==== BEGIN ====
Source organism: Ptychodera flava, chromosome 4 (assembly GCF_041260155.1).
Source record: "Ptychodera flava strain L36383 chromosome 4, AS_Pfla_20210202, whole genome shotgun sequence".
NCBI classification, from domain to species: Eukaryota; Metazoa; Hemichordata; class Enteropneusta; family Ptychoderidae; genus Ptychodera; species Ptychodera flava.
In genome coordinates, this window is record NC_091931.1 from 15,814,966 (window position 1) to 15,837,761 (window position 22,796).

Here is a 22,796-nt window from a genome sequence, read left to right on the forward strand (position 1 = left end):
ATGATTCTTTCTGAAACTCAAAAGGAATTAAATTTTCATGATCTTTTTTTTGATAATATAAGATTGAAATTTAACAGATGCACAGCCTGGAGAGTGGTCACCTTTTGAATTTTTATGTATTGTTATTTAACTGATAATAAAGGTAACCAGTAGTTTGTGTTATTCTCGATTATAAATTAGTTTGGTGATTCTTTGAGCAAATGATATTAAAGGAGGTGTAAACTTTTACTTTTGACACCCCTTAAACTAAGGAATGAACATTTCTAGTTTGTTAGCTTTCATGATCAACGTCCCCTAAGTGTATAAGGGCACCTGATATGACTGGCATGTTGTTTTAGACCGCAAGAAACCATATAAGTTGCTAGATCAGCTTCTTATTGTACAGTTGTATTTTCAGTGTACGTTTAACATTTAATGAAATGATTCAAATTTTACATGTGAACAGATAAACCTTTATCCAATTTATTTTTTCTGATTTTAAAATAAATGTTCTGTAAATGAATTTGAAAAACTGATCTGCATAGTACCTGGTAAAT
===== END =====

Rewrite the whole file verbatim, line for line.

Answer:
Source organism: Ptychodera flava, chromosome 4 (assembly GCF_041260155.1).
Source record: "Ptychodera flava strain L36383 chromosome 4, AS_Pfla_20210202, whole genome shotgun sequence".
NCBI classification, from domain to species: Eukaryota; Metazoa; Hemichordata; class Enteropneusta; family Ptychoderidae; genus Ptychodera; species Ptychodera flava.
In genome coordinates, this window is record NC_091931.1 from 15,814,966 (window position 1) to 15,837,761 (window position 22,796).

Here is a 22,796-nt window from a genome sequence, read left to right on the forward strand (position 1 = left end):
ATGATTCTTTCTGAAACTCAAAAGGAATTAAATTTTCATGATCTTTTTTTTGATAATATAAGATTGAAATTTAACAGATGCACAGCCTGGAGAGTGGTCACCTTTTGAATTTTTATGTATTGTTATTTAACTGATAATAAAGGTAACCAGTAGTTTGTGTTATTCTCGATTATAAATTAGTTTGGTGATTCTTTGAGCAAATGATATTAAAGGAGGTGTAAACTTTTACTTTTGACACCCCTTAAACTAAGGAATGAACATTTCTAGTTTGTTAGCTTTCATGATCAACGTCCCCTAAGTGTATAAGGGCACCTGATATGACTGGCATGTTGTTTTAGACCGCAAGAAACCATATAAGTTGCTAGATCAGCTTCTTATTGTACAGTTGTATTTTCAGTGTACGTTTAACATTTAATGAAATGATTCAAATTTTACATGTGAACAGATAAACCTTTATCCAATTTATTTTTTCTGATTTTAAAATAAATGTTCTGTAAATGAATTTGAAAAACTGATCTGCATAGTACCTGGTAAAT